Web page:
As Nada wrote on her blog when she first read Lynn’s Luminous Flux: “It pulsates.”
Published—self-published, I believe—in an edition of 20 copies, Luminous Flux is one of the rare books of poetry in recent memory that completely blew me away. Every line of this amazing poem simultaneously sings and sears:
I’ve got my scythe & I’m not afraid to use it
template of sound scraping
owl streaked sky
put this in her pipe & smoke it
choke weed persuasion
ranked quantitatively but not qualitatively
subordinate ratio of somber to pubic
I’ve said nothing, nothing at all
shift to tropical city
sound of hoofs […]
yellow silt starts to gather at the edge of every image
too old, I’m too old, too polished
I can’t stop & don’t really want to […]
I am just temporarily sheathed
Reading each line feels like I’m suddenly fully awake, until the next line, which makes me feel even more so. I’m fully conscious of the language and am totally there for it, imagining not Lynn’s influences or references or sources or methods but what it is that makes her alive.
I love this book. It is a real honor to have Lynn here to read for us today.
My intro for Vanessa:
Vanessa Place, co-director of Les Figues Press, author of Dies, a sentence, La Medusa, and (with Robert Fitterman, Notes on Conceptualisms, is also, in the words of sociology professor Barry Glassner, a “brilliant defense attorney.” Her newest book, “The Guilt Project: Rape, Morality and Law,” has been called essential reading for “anyone interested in criminology, specifically including legislators, judges, attorneys and prosecutors.” As a lawyer who specializes in defending sex offenders, she subjects language and representations of events in language to intense scrutiny, and cannot help but question the fabric of language that we call law and truth. Her vocation requires toughness and brilliance, qualities that Vanessa and her writing fairly exude.
I put out a call on facebook for contributions to this introduction, and here, barely edited, are friends’ contributions;
The rarest of writers–twinly gifted in lyricism and criticism.
militantly essentialistically chilly
K. Silem Mohammad
Sexy like a hand grenade.
definitely the sharpest blade in the cookie jar.
Vanessa Place’s writing exposes the most wretched, most dangerous moments in language. In STATEMENT OF FACTS the quotidian is anything but — each moment of transcription, of testifying, of witnessing, dangerously re-inscribes and reveals the terrifying nature of language itself.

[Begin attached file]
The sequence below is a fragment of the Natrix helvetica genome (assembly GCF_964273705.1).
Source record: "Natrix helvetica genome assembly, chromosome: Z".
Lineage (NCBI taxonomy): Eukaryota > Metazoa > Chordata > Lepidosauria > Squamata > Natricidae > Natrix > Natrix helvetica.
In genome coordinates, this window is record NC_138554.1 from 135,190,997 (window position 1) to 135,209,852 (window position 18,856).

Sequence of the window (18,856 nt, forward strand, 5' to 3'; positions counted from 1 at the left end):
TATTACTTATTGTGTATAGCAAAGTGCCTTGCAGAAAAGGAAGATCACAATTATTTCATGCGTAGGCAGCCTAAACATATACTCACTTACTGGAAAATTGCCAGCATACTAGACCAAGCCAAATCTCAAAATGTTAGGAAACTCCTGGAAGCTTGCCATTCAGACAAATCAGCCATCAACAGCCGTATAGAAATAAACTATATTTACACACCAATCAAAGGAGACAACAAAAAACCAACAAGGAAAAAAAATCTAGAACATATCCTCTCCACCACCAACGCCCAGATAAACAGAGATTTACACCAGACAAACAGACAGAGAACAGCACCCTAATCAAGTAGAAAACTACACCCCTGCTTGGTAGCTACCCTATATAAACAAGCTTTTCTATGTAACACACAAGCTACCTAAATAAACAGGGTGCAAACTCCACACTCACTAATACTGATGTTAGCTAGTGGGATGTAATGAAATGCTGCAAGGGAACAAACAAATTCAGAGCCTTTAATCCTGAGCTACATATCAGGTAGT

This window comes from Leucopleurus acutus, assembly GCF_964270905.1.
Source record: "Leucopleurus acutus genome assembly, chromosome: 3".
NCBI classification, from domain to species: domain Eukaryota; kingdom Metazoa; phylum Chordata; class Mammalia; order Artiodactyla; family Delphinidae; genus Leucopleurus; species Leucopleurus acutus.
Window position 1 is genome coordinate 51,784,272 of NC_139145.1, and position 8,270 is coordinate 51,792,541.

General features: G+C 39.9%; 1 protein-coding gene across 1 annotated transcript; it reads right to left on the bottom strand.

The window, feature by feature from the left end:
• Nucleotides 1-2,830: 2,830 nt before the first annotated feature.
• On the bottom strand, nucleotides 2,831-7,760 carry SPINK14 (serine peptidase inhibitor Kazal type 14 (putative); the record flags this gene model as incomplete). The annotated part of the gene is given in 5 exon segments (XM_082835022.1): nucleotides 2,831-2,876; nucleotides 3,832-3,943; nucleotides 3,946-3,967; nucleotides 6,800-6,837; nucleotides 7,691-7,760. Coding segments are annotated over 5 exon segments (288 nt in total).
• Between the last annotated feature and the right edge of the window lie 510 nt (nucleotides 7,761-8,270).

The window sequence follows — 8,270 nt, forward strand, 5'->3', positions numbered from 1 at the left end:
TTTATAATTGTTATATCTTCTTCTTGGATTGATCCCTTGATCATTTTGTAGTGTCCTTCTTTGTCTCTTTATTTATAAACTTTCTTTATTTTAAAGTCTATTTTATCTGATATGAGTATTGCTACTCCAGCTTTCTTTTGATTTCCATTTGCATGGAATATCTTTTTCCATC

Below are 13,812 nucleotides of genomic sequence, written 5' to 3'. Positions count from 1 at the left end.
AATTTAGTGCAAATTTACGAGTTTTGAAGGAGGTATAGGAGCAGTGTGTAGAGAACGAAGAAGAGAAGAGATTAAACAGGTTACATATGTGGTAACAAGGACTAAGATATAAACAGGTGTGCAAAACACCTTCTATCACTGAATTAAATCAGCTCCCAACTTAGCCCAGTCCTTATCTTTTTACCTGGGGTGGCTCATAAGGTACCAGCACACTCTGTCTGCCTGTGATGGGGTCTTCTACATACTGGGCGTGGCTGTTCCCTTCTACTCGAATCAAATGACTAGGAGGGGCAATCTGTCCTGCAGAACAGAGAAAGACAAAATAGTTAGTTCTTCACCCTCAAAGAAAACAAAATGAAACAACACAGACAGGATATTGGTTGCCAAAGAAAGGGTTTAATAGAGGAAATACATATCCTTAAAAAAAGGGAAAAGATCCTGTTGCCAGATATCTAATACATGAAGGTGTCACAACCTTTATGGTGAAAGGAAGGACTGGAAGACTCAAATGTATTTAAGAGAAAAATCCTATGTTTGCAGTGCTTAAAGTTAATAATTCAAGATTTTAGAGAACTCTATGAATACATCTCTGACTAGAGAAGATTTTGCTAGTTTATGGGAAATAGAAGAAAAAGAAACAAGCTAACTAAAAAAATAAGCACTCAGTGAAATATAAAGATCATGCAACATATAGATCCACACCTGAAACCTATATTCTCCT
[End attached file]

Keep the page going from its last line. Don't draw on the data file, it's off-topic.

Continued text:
her coining of the term “subjective correlative” in dies. the guyotat-like bulimia of her baroque, brilliant binges. the dizzyingness of la medusa and dies. how she theorizes glorious failures. one of the only american intellectuals who mirror the french feminists – theorist as well as stylist. sly and wicked.
When asked how she managed to write a ‘grammatically correct’ sentence 50,000 words long, Place replied, “Well i believe that the comma splice is not un-grammatical.” So i guess we can say, ‘Very Liberating.’ If we were an undergraduate who didn’t care about proof reading.
& ‘Why didn’t i think of that?’ If we were James Joyce or Marcel Proust
(a very, very good thing)
Place is bulimic: bouts of excessive overindulgence are followed by depression and self-induced vomiting, purging, or fasting. She understands language as pus in which one might expectorate or rather suppurate words. Her writing alternately oozes primordial mud or turns into a stainless steel transcriptive implement.
embraces underbelly’s underbelly
Scary good scary.
So: darkness, sharpness, coldness, terror. Vertigo, severity, slyness, ooze, explosions. Vanessa is formidable. All she has to do is shine her dark light onto language, and we see it: naked, phosphorescent, shivering. baroque, abject, magnificent.
And here she is today to shine her dark light onto us.